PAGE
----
An 1879 plat book for Greene County, Indiana, includes three different members of the Rampley family owning nearby properties in Fairplay Township.
One must be care in speculating too much about the Rampley properties as shown. The names and acreages as shown appear to be:
- R. R. Rampley–20 acres.
- W. W. Rampley–20 acres and a dot for a home.
- Susan Rampley–40 acres and a dot for a home.
- Jane Rampley–20 acres.
- J. Mc. Rampley–20 acres and a dot for a home.
It is possible that the properties were all owned by one Rampley before these Rampleys owned them. Susan owns a third of the Rampley properties potentially meaning that she was the widow of that Rampley and the others were heirs. That is a possibility. Researching actual land records would answer the question and the researcher should determine how these Rampleys came to own the properties in question.
One could easily think the last owner’s name was J. McRampley (although reading the other names should make one skeptical of this theory). That would be an incorrect conclusion. This owner’s name (validated from other records) was actually James McClain Rampley. At this point in the research, the reason behind the McClain name is unknown.
Middle names that are surnames can be clues as to ancestral maiden names. They can also be first and middle name combinations for a famous individual (individuals named George Washington Smith after George Washington or Lorenzo Dow Kile named after Lorenzo Dow). In this situation the name James is common within the family, so it seems doubtful this man was named for someone named James McClain. It is also possible that McClain was the last name of a good friend, neighbor, or famous individual at the time James McClain Rampley was born. More research needs to be done. It could also have been a name that the parents liked for one reason or another.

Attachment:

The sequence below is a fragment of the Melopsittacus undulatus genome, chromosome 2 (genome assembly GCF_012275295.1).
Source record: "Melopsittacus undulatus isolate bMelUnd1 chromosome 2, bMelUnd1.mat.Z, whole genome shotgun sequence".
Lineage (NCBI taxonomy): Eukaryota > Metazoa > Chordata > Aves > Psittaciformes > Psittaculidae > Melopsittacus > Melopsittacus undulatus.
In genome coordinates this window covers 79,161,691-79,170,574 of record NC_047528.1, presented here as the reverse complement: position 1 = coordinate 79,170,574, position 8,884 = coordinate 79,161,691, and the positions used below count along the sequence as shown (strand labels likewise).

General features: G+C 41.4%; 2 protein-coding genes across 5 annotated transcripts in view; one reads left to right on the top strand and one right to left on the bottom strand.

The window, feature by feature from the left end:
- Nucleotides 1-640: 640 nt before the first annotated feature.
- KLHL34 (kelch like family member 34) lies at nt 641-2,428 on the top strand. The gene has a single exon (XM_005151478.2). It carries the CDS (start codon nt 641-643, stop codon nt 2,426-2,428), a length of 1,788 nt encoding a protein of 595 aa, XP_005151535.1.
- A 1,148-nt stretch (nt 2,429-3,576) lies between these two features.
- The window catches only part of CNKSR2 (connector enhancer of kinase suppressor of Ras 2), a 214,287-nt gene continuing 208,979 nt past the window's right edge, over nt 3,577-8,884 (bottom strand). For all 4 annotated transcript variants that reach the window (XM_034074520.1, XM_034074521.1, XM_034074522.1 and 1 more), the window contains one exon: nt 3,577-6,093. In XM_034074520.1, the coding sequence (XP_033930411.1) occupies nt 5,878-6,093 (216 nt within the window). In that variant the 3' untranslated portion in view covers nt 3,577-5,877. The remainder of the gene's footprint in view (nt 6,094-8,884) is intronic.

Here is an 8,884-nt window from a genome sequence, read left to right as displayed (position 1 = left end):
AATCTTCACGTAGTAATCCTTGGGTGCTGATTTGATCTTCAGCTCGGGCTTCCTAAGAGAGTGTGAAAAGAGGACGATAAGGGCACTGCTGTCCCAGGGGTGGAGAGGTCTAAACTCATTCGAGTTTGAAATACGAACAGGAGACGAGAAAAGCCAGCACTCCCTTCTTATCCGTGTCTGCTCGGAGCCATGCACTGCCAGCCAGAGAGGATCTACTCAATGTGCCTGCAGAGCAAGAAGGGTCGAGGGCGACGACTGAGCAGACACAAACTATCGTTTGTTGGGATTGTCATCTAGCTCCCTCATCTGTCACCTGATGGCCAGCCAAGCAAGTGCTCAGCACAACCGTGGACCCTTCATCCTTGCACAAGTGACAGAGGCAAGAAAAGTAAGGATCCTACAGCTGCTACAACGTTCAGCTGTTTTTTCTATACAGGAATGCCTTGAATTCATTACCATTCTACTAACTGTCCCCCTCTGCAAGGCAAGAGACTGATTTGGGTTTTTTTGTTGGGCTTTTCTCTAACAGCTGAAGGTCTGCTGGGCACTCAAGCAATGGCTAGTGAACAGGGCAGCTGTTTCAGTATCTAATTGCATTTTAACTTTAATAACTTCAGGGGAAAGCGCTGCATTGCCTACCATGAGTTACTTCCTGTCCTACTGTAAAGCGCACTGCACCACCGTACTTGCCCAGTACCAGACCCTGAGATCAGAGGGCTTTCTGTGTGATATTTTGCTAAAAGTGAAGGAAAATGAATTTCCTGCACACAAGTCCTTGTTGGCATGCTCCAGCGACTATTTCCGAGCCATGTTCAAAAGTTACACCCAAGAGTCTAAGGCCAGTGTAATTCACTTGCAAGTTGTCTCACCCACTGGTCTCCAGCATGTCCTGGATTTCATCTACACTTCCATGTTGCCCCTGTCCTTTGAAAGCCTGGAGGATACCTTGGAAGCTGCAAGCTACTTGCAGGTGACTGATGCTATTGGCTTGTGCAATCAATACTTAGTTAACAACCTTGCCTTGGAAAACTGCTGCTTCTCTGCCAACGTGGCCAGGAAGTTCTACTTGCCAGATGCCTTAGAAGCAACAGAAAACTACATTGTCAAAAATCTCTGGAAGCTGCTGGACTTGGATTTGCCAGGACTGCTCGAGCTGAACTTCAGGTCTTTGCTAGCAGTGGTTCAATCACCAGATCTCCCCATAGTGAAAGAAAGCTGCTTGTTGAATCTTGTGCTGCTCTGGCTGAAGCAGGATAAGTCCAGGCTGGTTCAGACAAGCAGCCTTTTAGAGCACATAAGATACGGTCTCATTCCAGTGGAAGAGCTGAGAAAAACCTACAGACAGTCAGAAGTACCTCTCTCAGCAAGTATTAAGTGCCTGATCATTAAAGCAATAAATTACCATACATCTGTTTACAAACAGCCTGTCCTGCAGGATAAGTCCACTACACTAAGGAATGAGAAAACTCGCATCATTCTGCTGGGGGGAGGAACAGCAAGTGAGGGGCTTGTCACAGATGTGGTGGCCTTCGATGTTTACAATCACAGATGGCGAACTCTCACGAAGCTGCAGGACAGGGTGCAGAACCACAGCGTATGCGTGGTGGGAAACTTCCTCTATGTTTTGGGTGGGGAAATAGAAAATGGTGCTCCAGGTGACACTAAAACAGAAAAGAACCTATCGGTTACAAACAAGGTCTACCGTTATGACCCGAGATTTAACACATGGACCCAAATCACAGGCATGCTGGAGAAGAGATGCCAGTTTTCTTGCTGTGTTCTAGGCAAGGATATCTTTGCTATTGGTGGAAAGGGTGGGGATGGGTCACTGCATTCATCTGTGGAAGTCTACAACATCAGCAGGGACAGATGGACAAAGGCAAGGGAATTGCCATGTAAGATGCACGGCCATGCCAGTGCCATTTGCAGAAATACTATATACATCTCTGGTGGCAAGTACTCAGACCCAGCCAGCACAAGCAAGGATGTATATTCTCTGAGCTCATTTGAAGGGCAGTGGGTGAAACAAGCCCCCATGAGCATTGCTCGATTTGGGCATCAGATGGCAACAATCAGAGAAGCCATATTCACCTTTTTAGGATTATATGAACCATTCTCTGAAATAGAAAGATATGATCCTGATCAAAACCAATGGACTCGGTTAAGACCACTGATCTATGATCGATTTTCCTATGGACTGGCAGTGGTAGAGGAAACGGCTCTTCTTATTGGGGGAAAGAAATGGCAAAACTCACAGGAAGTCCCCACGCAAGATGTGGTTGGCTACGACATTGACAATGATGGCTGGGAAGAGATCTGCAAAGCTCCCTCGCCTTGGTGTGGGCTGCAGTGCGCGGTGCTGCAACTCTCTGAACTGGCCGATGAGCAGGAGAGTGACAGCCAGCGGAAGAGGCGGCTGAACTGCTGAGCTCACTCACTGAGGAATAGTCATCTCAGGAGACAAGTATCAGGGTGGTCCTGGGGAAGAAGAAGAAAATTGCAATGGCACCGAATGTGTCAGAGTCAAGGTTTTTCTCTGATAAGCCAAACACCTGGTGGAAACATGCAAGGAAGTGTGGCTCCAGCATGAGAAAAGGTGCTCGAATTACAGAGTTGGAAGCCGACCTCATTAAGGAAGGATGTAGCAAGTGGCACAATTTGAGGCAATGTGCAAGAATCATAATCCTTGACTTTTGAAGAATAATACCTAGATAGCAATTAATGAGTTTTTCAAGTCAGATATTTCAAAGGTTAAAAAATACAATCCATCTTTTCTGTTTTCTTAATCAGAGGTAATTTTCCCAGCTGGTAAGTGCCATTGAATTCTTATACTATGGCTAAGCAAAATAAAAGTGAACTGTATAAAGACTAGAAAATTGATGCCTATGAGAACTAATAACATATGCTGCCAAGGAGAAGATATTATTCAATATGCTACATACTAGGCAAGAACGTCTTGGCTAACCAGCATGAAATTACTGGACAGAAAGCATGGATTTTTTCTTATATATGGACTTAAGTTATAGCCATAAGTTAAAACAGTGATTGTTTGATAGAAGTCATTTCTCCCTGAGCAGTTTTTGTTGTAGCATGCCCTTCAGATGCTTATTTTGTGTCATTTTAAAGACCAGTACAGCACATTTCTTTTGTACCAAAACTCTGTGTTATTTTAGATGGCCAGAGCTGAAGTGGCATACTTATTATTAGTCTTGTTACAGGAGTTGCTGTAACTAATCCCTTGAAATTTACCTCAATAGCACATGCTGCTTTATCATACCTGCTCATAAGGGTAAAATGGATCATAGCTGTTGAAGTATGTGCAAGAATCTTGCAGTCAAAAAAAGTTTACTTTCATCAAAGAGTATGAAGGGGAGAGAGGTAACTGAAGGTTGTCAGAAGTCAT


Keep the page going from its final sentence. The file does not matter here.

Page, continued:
Lastly all the individuals would probably have been of legal age to own property at the time the plat book was completed. If the property was originally owned by one Rampley individual, minor heirs would have been appointed a guardian and the property likely would have remained in the estate of the deceased individual until at least the heirs reached the age of majority.